Environment: Environmentalists welcome Mekong commission’s call to postpone dams

Blog Note: There appear to be two main thrust in the region as far as water resource management is concerned. One from China and its mega-dams philosophy, and the other are the non-dam philosophy of many down river from China. The question to the survival of rivers that supports diverse wild life and also human communities, appear to be lying in geo-politics however. Much of ASEAN is being drawn towards the Chinese way of thinking-and we will just have to wait and see if environmentalist and government planners of smaller states down river from China-will have the will power to resists development along the Chinese path.

  • The following is from DPA:

Environmentalists welcome Mekong commission’s call to postpone dams

Bangkok – Environmentalists on Monday welcomed a recommendation by the Mekong River Commission to postpone the construction of 11 hydropower dams on the river by 10 years.

The Vientiane-based commission recently published a 200-page report outlining its opposition to the dams on the lower Mekong, South-east Asia‘s longest waterway that courses through China, Laos, Myanmar, Thailand, Cambodia and Vietnam.

Although China has already built four hydropower dams on the Upper Mekong, no dams have yet been constructed on the lower mainstream of the river.

The commission, whose membership includes the governments of Cambodia, Laos, Thailand and Vietnam, has advised that 11 proposed dams be deferred for a decade to avoid political and environmental conflicts.

“The proposed developments when under construction and operating have the potential to create; international tensions within the Lower Mekong Basin due to i) ecosystem integrity, ii) reduced sediment and nutrient loads, iii) disruption to other uses of the Mekong and iv) reduced productivity in fisheries and agriculture,” the report said.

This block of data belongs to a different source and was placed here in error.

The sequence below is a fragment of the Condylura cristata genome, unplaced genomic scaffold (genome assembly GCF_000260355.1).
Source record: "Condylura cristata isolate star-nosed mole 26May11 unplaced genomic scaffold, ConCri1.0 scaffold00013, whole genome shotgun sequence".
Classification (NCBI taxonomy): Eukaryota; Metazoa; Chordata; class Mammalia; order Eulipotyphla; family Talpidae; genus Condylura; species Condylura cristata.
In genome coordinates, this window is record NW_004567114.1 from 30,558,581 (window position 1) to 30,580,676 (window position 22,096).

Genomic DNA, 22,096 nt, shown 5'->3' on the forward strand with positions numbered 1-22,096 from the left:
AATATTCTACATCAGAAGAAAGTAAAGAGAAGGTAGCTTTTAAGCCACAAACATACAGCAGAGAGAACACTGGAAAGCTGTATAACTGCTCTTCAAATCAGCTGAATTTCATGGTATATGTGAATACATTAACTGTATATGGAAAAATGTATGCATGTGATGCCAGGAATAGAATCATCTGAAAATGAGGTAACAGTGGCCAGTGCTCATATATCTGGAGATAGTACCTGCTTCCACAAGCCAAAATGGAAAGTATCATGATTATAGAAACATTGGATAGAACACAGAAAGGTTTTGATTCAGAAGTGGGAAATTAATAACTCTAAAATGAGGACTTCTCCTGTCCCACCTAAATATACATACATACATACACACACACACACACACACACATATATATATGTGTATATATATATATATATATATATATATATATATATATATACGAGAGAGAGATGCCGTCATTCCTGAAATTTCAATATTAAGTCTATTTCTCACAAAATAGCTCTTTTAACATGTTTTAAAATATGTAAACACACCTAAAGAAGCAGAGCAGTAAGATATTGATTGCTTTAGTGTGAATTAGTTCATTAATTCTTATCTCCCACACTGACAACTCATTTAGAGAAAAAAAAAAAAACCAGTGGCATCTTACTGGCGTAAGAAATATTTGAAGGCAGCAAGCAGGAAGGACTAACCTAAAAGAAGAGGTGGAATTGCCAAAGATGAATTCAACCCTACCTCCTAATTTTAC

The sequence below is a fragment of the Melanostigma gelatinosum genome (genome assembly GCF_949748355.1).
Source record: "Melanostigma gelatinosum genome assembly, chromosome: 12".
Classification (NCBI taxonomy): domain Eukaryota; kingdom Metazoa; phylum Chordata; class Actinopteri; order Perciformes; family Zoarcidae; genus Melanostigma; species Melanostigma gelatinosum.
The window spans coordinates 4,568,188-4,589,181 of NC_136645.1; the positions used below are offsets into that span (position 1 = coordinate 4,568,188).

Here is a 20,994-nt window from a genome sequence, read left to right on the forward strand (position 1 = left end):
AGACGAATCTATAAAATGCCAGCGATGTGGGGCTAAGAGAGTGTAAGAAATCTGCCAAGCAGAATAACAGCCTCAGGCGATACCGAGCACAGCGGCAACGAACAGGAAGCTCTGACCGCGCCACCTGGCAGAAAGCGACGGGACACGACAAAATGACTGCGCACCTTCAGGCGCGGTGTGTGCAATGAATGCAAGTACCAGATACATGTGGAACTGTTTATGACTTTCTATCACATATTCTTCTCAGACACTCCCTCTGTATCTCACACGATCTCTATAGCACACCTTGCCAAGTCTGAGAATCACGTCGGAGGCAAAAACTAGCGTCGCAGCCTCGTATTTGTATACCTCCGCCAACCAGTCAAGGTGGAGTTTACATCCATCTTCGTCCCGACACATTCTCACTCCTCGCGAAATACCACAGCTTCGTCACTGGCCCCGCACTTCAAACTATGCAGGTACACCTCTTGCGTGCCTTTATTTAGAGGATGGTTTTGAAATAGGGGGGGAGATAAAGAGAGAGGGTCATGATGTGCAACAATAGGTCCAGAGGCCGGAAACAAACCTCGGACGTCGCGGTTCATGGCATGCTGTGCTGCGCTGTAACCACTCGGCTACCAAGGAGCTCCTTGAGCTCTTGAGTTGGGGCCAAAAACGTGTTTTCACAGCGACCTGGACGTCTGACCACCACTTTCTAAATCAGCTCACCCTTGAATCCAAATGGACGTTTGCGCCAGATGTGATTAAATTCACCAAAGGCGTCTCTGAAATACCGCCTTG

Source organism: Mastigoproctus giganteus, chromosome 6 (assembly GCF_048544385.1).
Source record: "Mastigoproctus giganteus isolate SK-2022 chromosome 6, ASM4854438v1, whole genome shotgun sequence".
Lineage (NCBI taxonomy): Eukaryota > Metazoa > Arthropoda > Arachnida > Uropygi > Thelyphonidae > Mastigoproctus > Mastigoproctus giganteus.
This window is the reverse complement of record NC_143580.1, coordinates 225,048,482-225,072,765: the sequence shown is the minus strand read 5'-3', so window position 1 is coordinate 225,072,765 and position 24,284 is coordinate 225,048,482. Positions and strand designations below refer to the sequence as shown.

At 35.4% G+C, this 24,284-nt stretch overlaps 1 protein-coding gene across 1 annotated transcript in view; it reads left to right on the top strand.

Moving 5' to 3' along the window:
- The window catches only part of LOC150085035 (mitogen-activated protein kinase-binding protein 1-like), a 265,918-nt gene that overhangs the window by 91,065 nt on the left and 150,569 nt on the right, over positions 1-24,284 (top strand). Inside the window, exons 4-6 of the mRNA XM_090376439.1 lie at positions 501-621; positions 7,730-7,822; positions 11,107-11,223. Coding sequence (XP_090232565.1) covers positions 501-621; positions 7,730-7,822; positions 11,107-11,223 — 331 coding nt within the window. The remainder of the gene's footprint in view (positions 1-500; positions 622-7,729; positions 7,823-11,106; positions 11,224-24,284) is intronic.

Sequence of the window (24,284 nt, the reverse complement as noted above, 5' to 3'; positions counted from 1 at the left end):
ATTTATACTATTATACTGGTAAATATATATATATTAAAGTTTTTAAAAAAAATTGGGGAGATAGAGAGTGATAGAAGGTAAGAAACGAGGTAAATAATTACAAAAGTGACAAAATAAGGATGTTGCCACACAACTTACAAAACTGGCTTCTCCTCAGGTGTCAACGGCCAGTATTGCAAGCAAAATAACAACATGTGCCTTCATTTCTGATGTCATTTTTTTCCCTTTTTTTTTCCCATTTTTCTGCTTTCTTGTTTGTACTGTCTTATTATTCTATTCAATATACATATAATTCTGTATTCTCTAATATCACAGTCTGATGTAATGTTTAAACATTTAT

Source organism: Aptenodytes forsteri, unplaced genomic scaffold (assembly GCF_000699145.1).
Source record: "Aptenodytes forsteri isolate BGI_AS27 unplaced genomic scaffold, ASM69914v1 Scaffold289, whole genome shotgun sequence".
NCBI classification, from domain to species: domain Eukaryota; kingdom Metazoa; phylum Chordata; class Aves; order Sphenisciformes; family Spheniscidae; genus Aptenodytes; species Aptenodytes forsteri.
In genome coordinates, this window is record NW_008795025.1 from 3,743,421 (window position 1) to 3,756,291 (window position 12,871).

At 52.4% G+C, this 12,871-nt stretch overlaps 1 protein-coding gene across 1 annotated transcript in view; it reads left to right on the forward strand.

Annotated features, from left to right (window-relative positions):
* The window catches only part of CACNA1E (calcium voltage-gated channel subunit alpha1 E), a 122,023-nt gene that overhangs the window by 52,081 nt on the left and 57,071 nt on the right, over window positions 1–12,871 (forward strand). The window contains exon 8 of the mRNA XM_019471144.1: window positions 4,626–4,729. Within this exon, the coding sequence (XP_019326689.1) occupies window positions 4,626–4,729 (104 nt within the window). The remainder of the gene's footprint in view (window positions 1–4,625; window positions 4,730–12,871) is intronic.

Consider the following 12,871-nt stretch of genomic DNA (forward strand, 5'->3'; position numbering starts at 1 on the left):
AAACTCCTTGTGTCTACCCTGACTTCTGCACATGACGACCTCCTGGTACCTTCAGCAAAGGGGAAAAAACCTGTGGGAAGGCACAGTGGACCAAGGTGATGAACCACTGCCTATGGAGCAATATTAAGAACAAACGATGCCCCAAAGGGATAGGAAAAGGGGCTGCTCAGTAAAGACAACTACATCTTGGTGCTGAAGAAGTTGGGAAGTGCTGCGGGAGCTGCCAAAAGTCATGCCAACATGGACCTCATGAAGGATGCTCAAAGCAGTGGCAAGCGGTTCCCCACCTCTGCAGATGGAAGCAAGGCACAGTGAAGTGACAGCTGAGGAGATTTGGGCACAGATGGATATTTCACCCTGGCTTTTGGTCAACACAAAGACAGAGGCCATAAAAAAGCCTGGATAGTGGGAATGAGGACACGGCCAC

The conclusions won immediate endorsement from the World Wildlife Fund for Nature (WWF).

“We need this 10-year deferral so innovative technology, tailor-made to the unique conditions of the Mekong, can be developed to allow for energy production without high risk to the river and the people dependent on its resources,” Marc Goichot, senior sustainable infrastructure advisor for WWF Greater Mekong, said.

The report warned that any dam built on the lower Mekong would threaten the livelihoods and food security of tens of millions of people in Laos, Cambodia, Thailand and Vietnam. The commission also warned that dam construction would disrupt the migratory patterns of numerous fish species, including the giant catfish, which is already listed as endangered.

China, which is not a member of the commission, plans to build four more dams on the upper Mekong despite the unknown impact on the nations downstream.

The Stimson Centre think tank warned in August that China’s dams could halt up to 70 per cent of the silt that is normally carried by the river to the lower Mekong countries, depriving them of nutrients.

The Mekong, which flows from the Tibetan plateau to southern Vietnam, feeds and employs up to 60 million people in the region.

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To the younger generation who may be reading Thai Intel, Deliverance is a movie about the struggle of men and nature to stay alive